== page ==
Tuesday, December 13, 2011

Dark, Cold, And Productive

Simple Stuff Works
.. There have been days when the snow came and went in a moment. There have been days when the roads have been pure ice.
.. There have been days with fog so thick it obscures your line. There have been days so bright that sunglasses don't work. There have been days when It was so gray that the trees looked like nothing at all.
.. Happily, most of the recent days have been temperate and the fish have been willing.
..Snow flies, midge clusters, nymphs, and small streamers are the usual choices for the Gallatin River right now. A few folks are using the perennial winter wonder the small stonefly nymph.
.. The most productive, (if you're into catching,) seems to be various Copper John iterations.
.. Some have red tails, some have a bead for both the head and thorax. Some have legs, Some are funny colors. And so it goes!
.. The story being told is simple and direct: 'GET DOWN AND FISH SLOW.' The water temperature has dropped significantly with our cold nights. The lack of snowfall and the sparse cloud cover makes the nighttime temperatures fall rapidly. The plus side is that the days warm quickly and mid 40's or better are still possible, (but not today in the canyon section.)
.. Don't rush your second, (or third,) pot of coffee. The rocks are slippery, bits of anchor ice are starting in the upper reaches near the Yellowstone National Park boundary, and safety is a major consideration. Right now the flow is still pretty swift and just a bit above average, (depending on the nighttime temps.)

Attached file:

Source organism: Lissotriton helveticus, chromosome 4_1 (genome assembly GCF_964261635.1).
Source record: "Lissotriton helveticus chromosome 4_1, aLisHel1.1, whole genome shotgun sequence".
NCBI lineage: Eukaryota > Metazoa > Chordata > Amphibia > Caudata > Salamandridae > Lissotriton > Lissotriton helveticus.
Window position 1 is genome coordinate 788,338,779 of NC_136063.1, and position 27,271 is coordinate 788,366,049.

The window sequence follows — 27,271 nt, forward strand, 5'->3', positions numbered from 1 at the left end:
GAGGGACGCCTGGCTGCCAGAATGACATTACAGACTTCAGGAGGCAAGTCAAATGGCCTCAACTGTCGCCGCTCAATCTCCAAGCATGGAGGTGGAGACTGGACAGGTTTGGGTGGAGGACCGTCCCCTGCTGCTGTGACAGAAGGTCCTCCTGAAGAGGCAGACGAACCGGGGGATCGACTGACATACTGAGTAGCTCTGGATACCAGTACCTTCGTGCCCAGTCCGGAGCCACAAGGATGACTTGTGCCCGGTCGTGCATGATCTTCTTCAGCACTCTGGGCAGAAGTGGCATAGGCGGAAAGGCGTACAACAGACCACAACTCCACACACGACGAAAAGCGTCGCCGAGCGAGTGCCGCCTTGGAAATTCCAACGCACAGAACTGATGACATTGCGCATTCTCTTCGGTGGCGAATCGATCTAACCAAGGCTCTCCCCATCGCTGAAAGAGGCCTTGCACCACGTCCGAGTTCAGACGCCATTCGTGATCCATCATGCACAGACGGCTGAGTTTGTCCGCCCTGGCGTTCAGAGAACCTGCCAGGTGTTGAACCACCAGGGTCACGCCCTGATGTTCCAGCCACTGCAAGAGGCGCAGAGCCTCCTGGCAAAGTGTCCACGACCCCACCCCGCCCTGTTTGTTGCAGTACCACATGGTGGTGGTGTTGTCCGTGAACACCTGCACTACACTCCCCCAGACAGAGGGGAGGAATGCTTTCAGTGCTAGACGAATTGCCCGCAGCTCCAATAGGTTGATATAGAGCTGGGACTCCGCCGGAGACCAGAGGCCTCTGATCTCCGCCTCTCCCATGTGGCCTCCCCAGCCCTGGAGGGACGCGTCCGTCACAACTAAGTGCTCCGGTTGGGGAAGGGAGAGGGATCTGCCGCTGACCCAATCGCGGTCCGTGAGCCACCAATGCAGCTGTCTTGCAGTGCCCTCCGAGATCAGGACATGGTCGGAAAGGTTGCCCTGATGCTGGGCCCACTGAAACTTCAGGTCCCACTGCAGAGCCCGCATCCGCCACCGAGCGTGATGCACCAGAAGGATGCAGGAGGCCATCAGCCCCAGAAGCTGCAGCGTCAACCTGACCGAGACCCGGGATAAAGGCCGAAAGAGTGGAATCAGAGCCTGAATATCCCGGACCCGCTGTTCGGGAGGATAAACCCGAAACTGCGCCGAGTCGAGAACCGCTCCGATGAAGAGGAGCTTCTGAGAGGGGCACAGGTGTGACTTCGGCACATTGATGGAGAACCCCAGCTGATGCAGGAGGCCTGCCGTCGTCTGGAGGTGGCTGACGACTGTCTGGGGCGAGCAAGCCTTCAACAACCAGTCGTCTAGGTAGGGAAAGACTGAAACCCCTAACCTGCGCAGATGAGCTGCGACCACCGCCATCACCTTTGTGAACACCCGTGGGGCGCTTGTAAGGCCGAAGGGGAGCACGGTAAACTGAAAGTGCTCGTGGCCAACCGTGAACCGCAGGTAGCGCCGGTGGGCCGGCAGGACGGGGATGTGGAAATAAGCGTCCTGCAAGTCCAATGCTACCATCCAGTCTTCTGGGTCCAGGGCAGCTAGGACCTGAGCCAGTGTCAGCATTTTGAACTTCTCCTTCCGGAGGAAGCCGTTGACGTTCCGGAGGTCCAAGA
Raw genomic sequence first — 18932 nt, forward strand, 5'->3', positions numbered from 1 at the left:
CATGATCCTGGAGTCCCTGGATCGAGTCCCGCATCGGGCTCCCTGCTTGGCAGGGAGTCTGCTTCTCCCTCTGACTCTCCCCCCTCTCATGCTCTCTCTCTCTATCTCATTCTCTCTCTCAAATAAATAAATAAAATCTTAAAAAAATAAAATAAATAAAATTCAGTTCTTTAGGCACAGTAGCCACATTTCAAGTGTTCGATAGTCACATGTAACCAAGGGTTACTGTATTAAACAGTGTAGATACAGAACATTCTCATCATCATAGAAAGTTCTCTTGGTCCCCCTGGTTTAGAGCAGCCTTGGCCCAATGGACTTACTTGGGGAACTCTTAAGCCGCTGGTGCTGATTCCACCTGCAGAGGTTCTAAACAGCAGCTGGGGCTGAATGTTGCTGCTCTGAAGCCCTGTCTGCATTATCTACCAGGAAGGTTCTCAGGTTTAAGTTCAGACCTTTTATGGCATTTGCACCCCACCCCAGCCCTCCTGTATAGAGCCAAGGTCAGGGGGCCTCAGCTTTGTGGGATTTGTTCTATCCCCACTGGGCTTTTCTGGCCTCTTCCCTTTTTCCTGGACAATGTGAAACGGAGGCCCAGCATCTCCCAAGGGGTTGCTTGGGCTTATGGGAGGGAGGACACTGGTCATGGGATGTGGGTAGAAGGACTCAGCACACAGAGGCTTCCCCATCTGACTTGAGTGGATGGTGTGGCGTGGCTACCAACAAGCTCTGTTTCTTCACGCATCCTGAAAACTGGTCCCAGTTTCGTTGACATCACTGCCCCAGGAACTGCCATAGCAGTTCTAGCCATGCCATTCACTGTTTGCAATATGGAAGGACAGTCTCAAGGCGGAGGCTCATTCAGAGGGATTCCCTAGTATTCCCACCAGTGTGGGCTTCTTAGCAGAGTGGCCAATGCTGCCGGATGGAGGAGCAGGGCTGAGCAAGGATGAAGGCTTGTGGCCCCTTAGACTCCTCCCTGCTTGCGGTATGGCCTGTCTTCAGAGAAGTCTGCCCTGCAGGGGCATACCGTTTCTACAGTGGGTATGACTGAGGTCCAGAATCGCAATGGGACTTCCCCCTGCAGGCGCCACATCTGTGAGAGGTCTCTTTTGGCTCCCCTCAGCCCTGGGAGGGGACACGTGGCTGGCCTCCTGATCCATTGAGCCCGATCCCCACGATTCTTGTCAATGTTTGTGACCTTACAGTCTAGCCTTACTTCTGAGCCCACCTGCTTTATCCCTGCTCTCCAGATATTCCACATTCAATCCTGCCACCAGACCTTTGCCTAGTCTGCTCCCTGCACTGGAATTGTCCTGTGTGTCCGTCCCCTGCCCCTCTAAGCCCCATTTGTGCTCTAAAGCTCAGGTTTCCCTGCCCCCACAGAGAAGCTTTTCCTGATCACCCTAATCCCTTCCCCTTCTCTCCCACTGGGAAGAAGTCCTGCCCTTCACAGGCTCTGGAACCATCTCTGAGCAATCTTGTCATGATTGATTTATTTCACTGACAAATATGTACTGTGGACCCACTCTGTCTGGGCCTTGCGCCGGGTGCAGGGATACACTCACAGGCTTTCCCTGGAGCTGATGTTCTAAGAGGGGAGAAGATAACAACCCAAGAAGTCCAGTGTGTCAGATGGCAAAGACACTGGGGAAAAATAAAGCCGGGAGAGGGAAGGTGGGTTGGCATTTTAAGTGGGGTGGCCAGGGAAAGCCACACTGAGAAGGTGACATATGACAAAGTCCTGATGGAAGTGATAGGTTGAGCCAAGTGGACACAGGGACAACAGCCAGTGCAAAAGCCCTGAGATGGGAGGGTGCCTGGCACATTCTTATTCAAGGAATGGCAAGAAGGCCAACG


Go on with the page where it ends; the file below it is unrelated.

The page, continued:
.. Most of the neighbors are on the river around noon. There have been some noses in the air but it's anyone's guess as to what they are eating and what flies to use. Midge clusters with no floatant beneath the surface can take fish - if you're willing to pester a cold nose long enough. It's tedious but rewarding for surface fishers.
.. Unverified reports from obscure sources indicate that a fish or two has been moved to small streamers. Good Luck!
.. Short leaders, sink tips, deep drifts in the darkest and slowest waters combined with nymphs in the size 8 - 12 range seems the way to get a dance or two.
.. This is the time of year when a few boxes of "weird" patterns come to the fore. Have you ever seen a 'Bead Head Flymph?' How about a Triple Bead Hare's Ear Streamer? Even the rare and unmentionable Double Bead San Juan Worm has made it's appearance.
.. All are ways to get down and stay down. All are ways to catch rocks, snags, weeds, and the occasional fish. Have at it. It's better than a poke in the ass by a sled runner.
Winter Water